Since we have had a lot of animals, including an elderly german shepherd mix and a golden retriever puppy, as well as a destructive mother cat and her six kittens, the carpet needs replacing in some rooms. Our living room is small, so we are thinking of installing a wood floor ourselves. I've tolerated the wallpaper border in the dining room but now I'm sick of it. The kitchen is showing on the walls that I love to cook and that my eyesight is not so good, as well as a lot of wear on the laminate countertops. The cupboards are simple, but they are oak and I like them. When we bought our stove, I didn't insist on buying an overhead microwave/hood that matched it and now I wish that I did.

For all these projects, plus more, I'm planning to post some before and after photos as well as document all the decisionmaking that Dennis and I have to do. The first project is the window project, which will be posted in a few days. Dennis and our friend, Youngbae, went up on the roof a few weeks ago and had an accident with a ladder. Everyone is safe, but the ladder went through the living room window. A replacement had to be special ordered and with the plywood covering the shattered picture window, we ascended to the top of the list of the worst looking houses in the neighborhood. I'm looking forward to the new window installation on Tuesday.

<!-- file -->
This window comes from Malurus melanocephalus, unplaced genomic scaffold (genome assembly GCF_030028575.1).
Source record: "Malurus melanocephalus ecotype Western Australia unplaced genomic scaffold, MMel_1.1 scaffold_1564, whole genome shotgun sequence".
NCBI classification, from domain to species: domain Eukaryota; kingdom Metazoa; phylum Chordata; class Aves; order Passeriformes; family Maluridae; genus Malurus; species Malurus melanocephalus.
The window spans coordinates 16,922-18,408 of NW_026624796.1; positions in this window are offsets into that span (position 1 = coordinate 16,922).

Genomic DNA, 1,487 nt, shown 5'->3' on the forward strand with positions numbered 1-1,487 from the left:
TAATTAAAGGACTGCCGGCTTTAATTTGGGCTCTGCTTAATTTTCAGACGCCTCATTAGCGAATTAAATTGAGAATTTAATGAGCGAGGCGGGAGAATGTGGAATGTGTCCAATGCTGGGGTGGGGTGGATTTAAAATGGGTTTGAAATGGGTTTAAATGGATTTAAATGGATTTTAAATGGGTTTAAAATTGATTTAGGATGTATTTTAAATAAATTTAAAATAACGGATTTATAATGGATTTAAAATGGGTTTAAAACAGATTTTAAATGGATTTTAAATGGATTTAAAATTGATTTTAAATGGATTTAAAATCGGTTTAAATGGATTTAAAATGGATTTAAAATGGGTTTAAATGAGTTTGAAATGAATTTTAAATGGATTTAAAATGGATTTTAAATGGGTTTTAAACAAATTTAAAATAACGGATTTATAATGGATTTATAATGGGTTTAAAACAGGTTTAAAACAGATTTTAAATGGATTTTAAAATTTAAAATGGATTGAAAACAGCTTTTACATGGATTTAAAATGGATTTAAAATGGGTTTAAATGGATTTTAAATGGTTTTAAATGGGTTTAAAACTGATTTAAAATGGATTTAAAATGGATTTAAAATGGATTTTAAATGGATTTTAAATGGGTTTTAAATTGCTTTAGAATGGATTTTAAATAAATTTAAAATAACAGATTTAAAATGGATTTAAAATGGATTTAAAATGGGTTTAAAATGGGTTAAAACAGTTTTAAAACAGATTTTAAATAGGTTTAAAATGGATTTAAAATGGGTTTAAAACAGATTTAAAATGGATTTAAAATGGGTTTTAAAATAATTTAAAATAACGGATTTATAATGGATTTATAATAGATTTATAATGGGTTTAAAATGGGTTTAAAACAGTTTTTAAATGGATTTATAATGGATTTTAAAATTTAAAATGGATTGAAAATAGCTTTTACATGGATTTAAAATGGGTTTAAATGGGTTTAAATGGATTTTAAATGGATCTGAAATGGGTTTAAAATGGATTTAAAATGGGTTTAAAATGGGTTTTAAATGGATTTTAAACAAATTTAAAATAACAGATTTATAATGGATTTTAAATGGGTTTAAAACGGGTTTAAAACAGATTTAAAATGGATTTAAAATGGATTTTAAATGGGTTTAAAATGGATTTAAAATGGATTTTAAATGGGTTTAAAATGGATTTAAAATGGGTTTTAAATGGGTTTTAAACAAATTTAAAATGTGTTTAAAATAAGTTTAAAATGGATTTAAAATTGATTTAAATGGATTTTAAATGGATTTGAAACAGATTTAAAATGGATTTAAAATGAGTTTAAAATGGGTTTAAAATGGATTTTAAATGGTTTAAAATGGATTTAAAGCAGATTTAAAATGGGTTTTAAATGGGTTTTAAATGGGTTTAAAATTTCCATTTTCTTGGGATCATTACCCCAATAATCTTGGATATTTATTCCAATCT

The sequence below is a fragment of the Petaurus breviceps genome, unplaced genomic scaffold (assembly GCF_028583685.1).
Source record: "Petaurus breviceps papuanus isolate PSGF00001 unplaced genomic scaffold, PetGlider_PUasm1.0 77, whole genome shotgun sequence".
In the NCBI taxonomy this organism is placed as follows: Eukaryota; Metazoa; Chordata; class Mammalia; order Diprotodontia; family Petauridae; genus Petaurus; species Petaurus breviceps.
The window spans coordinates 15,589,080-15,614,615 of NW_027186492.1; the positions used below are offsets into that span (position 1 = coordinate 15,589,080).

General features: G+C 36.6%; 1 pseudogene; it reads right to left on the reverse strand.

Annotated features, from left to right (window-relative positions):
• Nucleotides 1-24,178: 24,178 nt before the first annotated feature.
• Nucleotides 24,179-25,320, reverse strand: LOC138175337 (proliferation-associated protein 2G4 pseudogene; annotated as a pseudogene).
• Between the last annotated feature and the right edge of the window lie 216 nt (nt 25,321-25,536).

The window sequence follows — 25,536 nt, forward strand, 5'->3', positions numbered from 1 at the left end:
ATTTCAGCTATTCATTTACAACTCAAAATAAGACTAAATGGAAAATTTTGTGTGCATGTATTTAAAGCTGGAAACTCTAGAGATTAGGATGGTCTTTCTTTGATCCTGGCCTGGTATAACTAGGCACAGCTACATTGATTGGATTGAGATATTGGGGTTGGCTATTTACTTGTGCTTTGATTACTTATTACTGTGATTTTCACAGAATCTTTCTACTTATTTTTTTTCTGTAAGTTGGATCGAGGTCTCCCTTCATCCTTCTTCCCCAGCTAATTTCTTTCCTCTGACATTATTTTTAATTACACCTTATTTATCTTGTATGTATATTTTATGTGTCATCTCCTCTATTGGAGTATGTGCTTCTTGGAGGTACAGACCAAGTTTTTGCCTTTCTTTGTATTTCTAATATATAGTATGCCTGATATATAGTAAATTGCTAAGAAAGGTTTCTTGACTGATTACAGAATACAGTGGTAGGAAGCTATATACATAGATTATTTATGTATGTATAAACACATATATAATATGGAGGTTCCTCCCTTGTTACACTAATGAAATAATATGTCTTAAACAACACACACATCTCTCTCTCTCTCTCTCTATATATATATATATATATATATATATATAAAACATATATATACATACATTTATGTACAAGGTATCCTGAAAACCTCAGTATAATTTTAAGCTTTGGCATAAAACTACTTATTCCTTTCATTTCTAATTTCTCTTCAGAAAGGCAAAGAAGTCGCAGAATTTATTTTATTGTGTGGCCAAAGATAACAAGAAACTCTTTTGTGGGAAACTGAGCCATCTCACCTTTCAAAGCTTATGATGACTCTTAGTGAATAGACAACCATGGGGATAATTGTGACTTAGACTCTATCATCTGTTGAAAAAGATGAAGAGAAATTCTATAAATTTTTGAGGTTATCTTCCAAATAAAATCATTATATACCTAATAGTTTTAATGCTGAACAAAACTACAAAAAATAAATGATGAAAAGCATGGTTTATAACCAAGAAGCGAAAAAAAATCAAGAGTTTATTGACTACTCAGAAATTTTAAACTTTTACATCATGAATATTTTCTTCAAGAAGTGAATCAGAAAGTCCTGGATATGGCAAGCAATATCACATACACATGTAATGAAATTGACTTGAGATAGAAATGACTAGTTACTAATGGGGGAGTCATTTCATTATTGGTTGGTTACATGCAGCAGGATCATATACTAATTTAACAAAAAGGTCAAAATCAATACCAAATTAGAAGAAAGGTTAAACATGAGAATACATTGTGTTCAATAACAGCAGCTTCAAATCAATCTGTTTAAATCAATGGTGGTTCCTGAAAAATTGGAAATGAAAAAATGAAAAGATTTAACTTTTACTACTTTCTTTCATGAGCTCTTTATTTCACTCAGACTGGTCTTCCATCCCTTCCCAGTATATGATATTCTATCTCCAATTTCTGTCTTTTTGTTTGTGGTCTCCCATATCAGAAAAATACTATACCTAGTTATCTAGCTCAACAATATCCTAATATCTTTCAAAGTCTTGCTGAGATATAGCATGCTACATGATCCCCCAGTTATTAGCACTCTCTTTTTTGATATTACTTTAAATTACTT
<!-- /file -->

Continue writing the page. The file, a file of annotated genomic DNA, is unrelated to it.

Living here has had its ups and downs. There are other places I wish we could live, like closer to family in California. But I'm celebrating the fact that we actually have a home at all.

Wednesday, August 19, 2009

Love Rescue Me


"Love Rescue Me" written by U2 and Bob Dylan, performed here back in 1988. It's a plea for God's mercy and grace.

"I'm here without a name
In the palace of my shame"

Tuesday, August 18, 2009

Read Well

I've finished reading "Testimony" by Anita Shreve, a novel about the aftermath of a sex scandal at a private high school in Vermont. Each chapter is told from a viewpoint from a character in the story--the students, a few parents, a dining hall worker, an administrator, a newpaper reporter, a sheriff and a researcher. Shreve accomplishes the difficult task of finding a different voice and angle for each one, as well as letting each have information that others in the story don't have so the reader puts together the puzzle as he reads along.

The story begins with a flashback of a school headmaster going into shock as he watches a pornographic tape of three of his senior basketball star players with promising futures have sex with an underage freshman girl. I didn't want to read it, and Shreve means it to be that way. The consequences are devastating as well, the sins of the students as well as their parents cause a chain of events that haunt you all the way to the end. The video's subjects all have hearts and souls, and you will get to know each one. Some you will like, some you might not.